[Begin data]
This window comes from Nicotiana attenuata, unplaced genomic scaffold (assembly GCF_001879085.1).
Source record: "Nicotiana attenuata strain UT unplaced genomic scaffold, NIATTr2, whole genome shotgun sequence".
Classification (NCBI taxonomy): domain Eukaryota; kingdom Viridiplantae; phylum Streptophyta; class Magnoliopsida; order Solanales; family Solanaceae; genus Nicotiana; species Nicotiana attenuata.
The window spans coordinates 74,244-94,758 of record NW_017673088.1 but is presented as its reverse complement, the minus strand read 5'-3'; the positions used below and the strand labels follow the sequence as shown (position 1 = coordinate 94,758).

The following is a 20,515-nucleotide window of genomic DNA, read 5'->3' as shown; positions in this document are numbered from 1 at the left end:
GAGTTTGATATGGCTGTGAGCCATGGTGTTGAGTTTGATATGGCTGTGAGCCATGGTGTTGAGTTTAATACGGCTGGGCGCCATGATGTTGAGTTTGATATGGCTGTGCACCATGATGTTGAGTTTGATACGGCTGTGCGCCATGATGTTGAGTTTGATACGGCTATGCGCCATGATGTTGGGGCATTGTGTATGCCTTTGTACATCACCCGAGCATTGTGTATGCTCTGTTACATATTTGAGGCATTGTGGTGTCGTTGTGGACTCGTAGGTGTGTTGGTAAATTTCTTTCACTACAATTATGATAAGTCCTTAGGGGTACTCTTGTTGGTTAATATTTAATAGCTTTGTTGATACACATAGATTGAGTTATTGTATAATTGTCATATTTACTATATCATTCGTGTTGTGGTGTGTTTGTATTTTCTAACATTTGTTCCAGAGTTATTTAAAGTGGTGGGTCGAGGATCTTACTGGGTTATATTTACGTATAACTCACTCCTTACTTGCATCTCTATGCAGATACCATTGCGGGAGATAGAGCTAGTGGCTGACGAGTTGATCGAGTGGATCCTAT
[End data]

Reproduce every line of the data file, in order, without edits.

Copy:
This window comes from Nicotiana attenuata, unplaced genomic scaffold (assembly GCF_001879085.1).
Source record: "Nicotiana attenuata strain UT unplaced genomic scaffold, NIATTr2, whole genome shotgun sequence".
Classification (NCBI taxonomy): domain Eukaryota; kingdom Viridiplantae; phylum Streptophyta; class Magnoliopsida; order Solanales; family Solanaceae; genus Nicotiana; species Nicotiana attenuata.
The window spans coordinates 74,244-94,758 of record NW_017673088.1 but is presented as its reverse complement, the minus strand read 5'-3'; the positions used below and the strand labels follow the sequence as shown (position 1 = coordinate 94,758).

The following is a 20,515-nucleotide window of genomic DNA, read 5'->3' as shown; positions in this document are numbered from 1 at the left end:
GAGTTTGATATGGCTGTGAGCCATGGTGTTGAGTTTGATATGGCTGTGAGCCATGGTGTTGAGTTTAATACGGCTGGGCGCCATGATGTTGAGTTTGATATGGCTGTGCACCATGATGTTGAGTTTGATACGGCTGTGCGCCATGATGTTGAGTTTGATACGGCTATGCGCCATGATGTTGGGGCATTGTGTATGCCTTTGTACATCACCCGAGCATTGTGTATGCTCTGTTACATATTTGAGGCATTGTGGTGTCGTTGTGGACTCGTAGGTGTGTTGGTAAATTTCTTTCACTACAATTATGATAAGTCCTTAGGGGTACTCTTGTTGGTTAATATTTAATAGCTTTGTTGATACACATAGATTGAGTTATTGTATAATTGTCATATTTACTATATCATTCGTGTTGTGGTGTGTTTGTATTTTCTAACATTTGTTCCAGAGTTATTTAAAGTGGTGGGTCGAGGATCTTACTGGGTTATATTTACGTATAACTCACTCCTTACTTGCATCTCTATGCAGATACCATTGCGGGAGATAGAGCTAGTGGCTGACGAGTTGATCGAGTGGATCCTAT